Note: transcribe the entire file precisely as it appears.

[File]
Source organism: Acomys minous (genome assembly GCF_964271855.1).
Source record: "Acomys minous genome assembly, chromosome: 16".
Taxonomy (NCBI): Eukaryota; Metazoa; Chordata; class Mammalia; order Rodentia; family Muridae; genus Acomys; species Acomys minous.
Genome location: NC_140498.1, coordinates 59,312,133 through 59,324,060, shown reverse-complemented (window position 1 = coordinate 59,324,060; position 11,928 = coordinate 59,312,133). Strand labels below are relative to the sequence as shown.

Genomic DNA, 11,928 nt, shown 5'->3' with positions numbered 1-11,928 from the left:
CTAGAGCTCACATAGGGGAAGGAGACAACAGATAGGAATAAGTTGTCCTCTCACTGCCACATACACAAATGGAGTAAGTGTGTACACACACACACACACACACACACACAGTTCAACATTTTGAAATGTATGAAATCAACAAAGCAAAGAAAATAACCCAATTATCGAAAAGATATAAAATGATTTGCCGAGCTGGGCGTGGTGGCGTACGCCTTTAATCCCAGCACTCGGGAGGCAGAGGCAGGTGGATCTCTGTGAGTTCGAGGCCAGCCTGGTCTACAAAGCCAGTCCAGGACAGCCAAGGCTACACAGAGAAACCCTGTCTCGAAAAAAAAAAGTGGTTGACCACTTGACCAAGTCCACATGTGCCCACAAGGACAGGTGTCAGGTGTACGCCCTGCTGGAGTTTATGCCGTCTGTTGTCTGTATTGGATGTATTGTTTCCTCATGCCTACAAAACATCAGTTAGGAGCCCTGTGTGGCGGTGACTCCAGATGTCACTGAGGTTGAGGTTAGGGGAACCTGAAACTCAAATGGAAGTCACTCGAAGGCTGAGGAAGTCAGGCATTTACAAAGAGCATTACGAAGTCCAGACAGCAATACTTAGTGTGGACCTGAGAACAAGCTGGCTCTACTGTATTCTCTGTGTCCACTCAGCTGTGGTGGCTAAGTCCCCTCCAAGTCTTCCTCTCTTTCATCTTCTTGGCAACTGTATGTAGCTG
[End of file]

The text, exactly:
Source organism: Acomys minous (genome assembly GCF_964271855.1).
Source record: "Acomys minous genome assembly, chromosome: 16".
Taxonomy (NCBI): Eukaryota; Metazoa; Chordata; class Mammalia; order Rodentia; family Muridae; genus Acomys; species Acomys minous.
Genome location: NC_140498.1, coordinates 59,312,133 through 59,324,060, shown reverse-complemented (window position 1 = coordinate 59,324,060; position 11,928 = coordinate 59,312,133). Strand labels below are relative to the sequence as shown.

Genomic DNA, 11,928 nt, shown 5'->3' with positions numbered 1-11,928 from the left:
CTAGAGCTCACATAGGGGAAGGAGACAACAGATAGGAATAAGTTGTCCTCTCACTGCCACATACACAAATGGAGTAAGTGTGTACACACACACACACACACACACACACAGTTCAACATTTTGAAATGTATGAAATCAACAAAGCAAAGAAAATAACCCAATTATCGAAAAGATATAAAATGATTTGCCGAGCTGGGCGTGGTGGCGTACGCCTTTAATCCCAGCACTCGGGAGGCAGAGGCAGGTGGATCTCTGTGAGTTCGAGGCCAGCCTGGTCTACAAAGCCAGTCCAGGACAGCCAAGGCTACACAGAGAAACCCTGTCTCGAAAAAAAAAAGTGGTTGACCACTTGACCAAGTCCACATGTGCCCACAAGGACAGGTGTCAGGTGTACGCCCTGCTGGAGTTTATGCCGTCTGTTGTCTGTATTGGATGTATTGTTTCCTCATGCCTACAAAACATCAGTTAGGAGCCCTGTGTGGCGGTGACTCCAGATGTCACTGAGGTTGAGGTTAGGGGAACCTGAAACTCAAATGGAAGTCACTCGAAGGCTGAGGAAGTCAGGCATTTACAAAGAGCATTACGAAGTCCAGACAGCAATACTTAGTGTGGACCTGAGAACAAGCTGGCTCTACTGTATTCTCTGTGTCCACTCAGCTGTGGTGGCTAAGTCCCCTCCAAGTCTTCCTCTCTTTCATCTTCTTGGCAACTGTATGTAGCTG